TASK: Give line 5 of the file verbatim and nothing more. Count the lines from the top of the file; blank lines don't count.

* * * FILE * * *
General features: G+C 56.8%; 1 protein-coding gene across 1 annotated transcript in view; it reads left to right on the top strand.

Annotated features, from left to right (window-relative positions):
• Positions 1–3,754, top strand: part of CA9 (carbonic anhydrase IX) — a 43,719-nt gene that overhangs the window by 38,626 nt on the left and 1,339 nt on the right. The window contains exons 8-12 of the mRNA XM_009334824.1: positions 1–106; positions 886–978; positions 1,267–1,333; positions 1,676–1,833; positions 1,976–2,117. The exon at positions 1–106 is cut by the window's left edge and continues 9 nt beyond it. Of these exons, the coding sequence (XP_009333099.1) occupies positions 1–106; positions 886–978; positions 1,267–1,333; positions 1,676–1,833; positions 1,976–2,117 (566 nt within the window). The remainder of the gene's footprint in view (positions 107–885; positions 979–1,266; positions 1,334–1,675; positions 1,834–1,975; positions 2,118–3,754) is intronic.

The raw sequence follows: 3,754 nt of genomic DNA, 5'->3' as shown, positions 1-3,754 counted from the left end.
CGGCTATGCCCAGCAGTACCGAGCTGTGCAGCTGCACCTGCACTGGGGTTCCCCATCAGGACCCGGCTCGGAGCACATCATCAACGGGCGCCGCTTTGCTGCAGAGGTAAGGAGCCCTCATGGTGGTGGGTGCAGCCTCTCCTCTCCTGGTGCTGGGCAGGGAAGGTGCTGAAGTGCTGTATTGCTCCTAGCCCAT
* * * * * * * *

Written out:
CGGCTATGCCCAGCAGTACCGAGCTGTGCAGCTGCACCTGCACTGGGGTTCCCCATCAGGACCCGGCTCGGAGCACATCATCAACGGGCGCCGCTTTGCTGCAGAGGTAAGGAGCCCTCATGGTGGTGGGTGCAGCCTCTCCTCTCCTGGTGCTGGGCAGGGAAGGTGCTGAAGTGCTGTATTGCTCCTAGCCCAT